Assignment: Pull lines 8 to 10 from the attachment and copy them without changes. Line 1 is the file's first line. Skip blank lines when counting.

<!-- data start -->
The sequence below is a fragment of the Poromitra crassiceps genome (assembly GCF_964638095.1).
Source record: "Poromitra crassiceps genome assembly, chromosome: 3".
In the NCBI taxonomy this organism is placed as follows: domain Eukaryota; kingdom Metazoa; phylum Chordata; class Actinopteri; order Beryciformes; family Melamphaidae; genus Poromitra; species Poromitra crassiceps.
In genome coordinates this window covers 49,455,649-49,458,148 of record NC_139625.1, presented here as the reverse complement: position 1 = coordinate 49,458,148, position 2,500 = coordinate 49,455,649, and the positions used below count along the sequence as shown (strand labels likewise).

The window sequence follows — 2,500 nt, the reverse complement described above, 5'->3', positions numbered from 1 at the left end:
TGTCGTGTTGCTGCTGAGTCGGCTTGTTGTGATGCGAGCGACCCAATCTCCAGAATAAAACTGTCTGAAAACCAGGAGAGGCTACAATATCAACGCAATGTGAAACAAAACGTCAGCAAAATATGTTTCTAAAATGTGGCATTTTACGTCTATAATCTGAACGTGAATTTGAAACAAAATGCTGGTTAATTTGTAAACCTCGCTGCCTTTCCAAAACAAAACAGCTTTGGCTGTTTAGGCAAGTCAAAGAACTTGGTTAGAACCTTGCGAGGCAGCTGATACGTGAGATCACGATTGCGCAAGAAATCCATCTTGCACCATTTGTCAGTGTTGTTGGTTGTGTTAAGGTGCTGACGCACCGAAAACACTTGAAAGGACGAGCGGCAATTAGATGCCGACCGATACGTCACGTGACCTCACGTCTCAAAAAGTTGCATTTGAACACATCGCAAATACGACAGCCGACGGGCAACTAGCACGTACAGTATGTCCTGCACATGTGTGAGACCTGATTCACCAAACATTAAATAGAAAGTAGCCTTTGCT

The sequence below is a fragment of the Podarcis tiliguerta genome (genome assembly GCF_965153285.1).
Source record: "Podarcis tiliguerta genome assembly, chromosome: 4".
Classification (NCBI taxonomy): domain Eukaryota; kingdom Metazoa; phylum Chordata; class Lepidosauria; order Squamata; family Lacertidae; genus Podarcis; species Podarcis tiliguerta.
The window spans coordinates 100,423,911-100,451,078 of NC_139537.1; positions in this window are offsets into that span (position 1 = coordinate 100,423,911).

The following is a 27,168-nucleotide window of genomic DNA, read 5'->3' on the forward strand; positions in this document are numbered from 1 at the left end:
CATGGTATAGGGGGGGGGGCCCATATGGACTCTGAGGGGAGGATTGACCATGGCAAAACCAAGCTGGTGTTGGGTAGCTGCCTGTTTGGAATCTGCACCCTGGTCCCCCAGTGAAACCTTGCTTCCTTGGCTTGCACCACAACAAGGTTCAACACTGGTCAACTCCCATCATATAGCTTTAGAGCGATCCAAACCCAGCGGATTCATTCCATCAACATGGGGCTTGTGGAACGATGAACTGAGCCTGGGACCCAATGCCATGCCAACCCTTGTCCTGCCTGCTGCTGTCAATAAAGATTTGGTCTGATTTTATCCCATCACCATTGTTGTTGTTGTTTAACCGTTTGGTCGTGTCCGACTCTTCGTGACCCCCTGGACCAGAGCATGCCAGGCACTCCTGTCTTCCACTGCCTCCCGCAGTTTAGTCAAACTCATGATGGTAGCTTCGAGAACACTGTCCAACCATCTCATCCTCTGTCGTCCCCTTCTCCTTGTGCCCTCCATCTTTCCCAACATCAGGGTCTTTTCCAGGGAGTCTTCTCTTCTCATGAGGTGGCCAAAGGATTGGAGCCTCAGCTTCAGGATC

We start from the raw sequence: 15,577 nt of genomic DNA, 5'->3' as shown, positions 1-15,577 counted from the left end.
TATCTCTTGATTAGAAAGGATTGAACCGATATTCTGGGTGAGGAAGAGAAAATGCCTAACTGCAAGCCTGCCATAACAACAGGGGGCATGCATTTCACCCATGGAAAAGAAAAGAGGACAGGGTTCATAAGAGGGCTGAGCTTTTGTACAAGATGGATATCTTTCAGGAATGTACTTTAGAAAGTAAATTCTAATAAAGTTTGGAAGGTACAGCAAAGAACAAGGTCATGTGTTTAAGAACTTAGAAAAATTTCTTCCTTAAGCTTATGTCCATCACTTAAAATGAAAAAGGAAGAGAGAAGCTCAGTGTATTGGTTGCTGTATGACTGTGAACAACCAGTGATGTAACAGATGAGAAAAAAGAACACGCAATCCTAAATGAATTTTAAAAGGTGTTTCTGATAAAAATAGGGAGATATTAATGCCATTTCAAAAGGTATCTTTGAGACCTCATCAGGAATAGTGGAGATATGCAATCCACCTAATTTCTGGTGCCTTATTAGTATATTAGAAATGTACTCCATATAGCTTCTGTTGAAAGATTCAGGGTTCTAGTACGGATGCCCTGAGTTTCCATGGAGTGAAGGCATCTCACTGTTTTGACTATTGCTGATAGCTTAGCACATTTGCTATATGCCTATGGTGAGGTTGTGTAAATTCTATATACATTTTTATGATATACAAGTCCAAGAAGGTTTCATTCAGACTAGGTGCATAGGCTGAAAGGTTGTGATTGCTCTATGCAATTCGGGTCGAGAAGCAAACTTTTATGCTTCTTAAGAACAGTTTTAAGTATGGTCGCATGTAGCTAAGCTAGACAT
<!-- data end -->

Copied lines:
Source record: "Podarcis tiliguerta genome assembly, chromosome: 4".
Classification (NCBI taxonomy): domain Eukaryota; kingdom Metazoa; phylum Chordata; class Lepidosauria; order Squamata; family Lacertidae; genus Podarcis; species Podarcis tiliguerta.
The window spans coordinates 100,423,911-100,451,078 of NC_139537.1; positions in this window are offsets into that span (position 1 = coordinate 100,423,911).